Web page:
The 42-year-old had to undergo emergency surgery after snapping a fibrous membrane inside the organ. His erect phallus had inadvertently collided with his partner’s perineum, the area in front of the anus. The man heard a snap, felt his penis become immediately flaccid, and noticed a rush of blood from the tip. He was rushed to the A&E department of a Boston hospital as he was suffering severe pain, according to a case report in the New England Journal of Medicine.

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A 42-year-old man rushed to hospital after fracturing his penis during sex. After accidentally hitting his erect penis on his partner's perineum, he heard a loud snap, saw a spurt of blood and felt searing pain (file picture)

Doctors found he had torn his tunica albuginea, the watertight and fibrous outer sheath of one of the penis' inner chambers, the corpus cavernosa. The corpus cavernosa runs along the length of the penis and is filled with spongy tissue, into which blood flows to create an erection. The tunica albuginea helps to trap the blood in the corpus cavernosa, maintaining an erection.

    WHAT IS THE TUNICA ALBUGINEA?
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    Picture shows a cross section of a penis. The tunica albuginea is the white membrane of the large red chamber, called the corpus cavernosa, in the centre

  • The tunica albuginea is the watertight outer sheath of one of the penis' inner chambers, the corpus cavernosa.
  • The corpus cavernosa runs along the length of the penis and is filled with spongy tissue, into which blood flows to create an erection.
  • The tunica albuginea helps to trap the blood in the corpus cavernosa, maintaining an erection.
  • It is a whitish and fibrous membrane.

The snap had led to a tear in the corpus cavernosa’s sheath, which meant blood leaked out, creating swelling. It was forced out of his body through the urethra, the tube by which a man passes urine, which is why he saw blood coming out of the end of his penis.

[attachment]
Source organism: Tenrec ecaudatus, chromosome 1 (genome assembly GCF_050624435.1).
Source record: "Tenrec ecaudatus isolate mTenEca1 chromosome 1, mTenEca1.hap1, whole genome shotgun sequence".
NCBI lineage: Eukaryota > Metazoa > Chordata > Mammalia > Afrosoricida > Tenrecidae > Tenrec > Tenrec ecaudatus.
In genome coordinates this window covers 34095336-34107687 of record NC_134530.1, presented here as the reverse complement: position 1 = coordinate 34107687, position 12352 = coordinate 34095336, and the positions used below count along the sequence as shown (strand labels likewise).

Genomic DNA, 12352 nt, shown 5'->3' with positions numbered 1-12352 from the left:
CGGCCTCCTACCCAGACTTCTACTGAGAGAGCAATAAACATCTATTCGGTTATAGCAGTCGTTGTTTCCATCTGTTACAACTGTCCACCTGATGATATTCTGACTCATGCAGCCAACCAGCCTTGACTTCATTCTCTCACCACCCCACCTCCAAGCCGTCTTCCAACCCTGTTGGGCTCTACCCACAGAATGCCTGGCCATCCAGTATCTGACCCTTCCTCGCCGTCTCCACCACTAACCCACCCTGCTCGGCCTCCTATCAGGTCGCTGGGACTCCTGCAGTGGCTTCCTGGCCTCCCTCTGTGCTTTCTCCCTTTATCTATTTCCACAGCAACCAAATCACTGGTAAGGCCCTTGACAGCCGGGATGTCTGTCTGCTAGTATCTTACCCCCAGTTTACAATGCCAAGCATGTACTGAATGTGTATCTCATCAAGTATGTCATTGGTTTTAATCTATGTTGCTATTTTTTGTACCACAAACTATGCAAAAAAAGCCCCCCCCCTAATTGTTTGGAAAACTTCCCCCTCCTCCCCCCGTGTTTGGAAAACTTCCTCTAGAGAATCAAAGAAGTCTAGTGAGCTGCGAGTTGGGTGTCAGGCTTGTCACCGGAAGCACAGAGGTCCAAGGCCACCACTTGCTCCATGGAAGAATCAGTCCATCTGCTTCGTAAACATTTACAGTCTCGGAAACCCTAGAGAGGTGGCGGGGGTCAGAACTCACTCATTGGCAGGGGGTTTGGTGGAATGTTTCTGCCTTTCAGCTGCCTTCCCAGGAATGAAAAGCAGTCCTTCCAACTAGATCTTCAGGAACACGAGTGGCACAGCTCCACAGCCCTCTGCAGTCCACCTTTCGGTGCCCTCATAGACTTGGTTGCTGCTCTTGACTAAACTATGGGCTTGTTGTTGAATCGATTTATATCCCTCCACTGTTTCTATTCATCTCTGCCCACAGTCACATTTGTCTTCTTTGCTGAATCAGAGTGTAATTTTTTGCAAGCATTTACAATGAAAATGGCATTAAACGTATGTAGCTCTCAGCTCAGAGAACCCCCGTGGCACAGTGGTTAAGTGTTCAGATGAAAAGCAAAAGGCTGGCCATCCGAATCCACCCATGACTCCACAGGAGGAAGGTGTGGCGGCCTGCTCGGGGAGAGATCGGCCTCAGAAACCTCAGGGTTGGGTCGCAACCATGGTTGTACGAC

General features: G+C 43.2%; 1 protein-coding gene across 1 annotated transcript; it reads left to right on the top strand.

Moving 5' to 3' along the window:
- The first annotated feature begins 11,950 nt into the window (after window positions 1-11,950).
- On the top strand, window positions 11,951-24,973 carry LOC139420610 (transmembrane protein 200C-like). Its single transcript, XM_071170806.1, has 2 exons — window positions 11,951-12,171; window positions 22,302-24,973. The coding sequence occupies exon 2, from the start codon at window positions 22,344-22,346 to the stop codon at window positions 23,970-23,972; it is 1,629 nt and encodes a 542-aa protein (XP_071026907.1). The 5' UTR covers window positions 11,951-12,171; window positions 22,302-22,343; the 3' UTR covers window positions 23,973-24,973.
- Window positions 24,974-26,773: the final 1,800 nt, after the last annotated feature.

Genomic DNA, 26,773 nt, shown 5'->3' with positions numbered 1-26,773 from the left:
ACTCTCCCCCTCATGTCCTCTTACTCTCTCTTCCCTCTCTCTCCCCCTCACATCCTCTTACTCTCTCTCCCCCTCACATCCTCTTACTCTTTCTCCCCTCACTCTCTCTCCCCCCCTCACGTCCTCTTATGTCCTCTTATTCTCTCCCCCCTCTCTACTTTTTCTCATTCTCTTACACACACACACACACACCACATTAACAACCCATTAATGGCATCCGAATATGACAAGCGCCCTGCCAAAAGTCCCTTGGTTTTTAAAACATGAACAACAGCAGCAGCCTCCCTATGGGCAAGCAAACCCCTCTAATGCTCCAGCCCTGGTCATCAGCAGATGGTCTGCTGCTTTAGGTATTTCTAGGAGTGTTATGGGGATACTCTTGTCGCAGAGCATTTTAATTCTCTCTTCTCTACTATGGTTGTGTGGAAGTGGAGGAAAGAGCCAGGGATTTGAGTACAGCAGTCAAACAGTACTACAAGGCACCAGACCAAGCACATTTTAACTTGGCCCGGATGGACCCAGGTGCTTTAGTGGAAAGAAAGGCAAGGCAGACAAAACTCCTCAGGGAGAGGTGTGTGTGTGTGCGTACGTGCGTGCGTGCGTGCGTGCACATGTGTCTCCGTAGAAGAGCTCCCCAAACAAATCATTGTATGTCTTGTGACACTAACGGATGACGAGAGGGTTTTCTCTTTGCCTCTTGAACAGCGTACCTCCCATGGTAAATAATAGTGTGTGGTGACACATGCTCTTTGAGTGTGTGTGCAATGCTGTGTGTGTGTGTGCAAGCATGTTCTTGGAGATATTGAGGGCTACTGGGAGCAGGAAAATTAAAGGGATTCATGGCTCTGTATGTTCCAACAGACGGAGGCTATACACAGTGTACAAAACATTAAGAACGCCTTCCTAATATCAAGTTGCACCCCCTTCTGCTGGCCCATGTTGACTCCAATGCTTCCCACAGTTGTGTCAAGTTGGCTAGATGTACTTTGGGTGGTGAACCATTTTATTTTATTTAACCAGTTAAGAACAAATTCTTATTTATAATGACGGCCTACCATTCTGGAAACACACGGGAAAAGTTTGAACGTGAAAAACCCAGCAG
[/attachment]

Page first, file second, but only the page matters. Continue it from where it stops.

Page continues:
When he arrived at hospital, he was taken straight to the operating room for emergency repair. Doctors said the consequences of such a fracture include erectile dysfunction, as scar tissue known as fibrous plaques can form in the penis, meaning. They warned it is also possible to suffer a curve or bend in the penis, and damage to the nerves in the genitals. Fortunately, the man, who was seen three and six months after surgery, regained his ability to obtain an erection - without any noticeable curvature or plaque forming in his penis.

The news comes after MailOnline reported on the story of Edward Stalling, who endured a painful erection for several weeks. He has suffered a rare side effect to a sleeping tablet given to him in hospital. Mr Stalling was hospitalised for 10 days as doctors treated his prolonged erection. He developed fibrosis – where the arteries and muscles in the penis becoming hardened with fibrous tissue – as a result of the continued erection. He claims this has left him impotent and with difficulty urinating - and is suing the hospital for not making the side effects of the sleeping tablets clear to him.

Source: Daily Mail UK.

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PostPosted: Sat Dec 12, 2015 4:43 pm 
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Penis Transplants Being Planned to Help Wounded Troops
6 December 2015
By DENISE GRADY

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From left, Dr. W.P. Andrew Lee, Dr. Richard J. Redett and Dr. Gerald Brandacher at Johns Hopkins Hospital in Baltimore this month. They hope to perform what will be the first penis transplant in the United States within a year. Credit Lexey Swall for The New York Times

Within a year, maybe in just a few months, a young soldier with a horrific injury from a bomb blast in Afghanistan will have an operation that has never been performed in the United States: a penis transplant.

The organ will come from a deceased donor, and the surgeons, from Johns Hopkins University School of Medicine in Baltimore, say they expect it to start working in a matter of months, developing urinary function, sensation and, eventually, the ability to have sex.

From 2001 to 2013, 1,367 men in military service suffered wounds to the genitals in Iraq or Afghanistan, according to the Department of Defense Trauma Registry. Nearly all were under 35 and were hurt by homemade bombs, commonly called improvised explosive devices, or I.E.D.s. Some lost all or part of their penises or testicles — what doctors call genitourinary injuries.

Missing limbs have become a well-known symbol of these wars, but genital damage is a hidden wound — and, to many, a far worse one — cloaked in shame, stigma and embarrassment.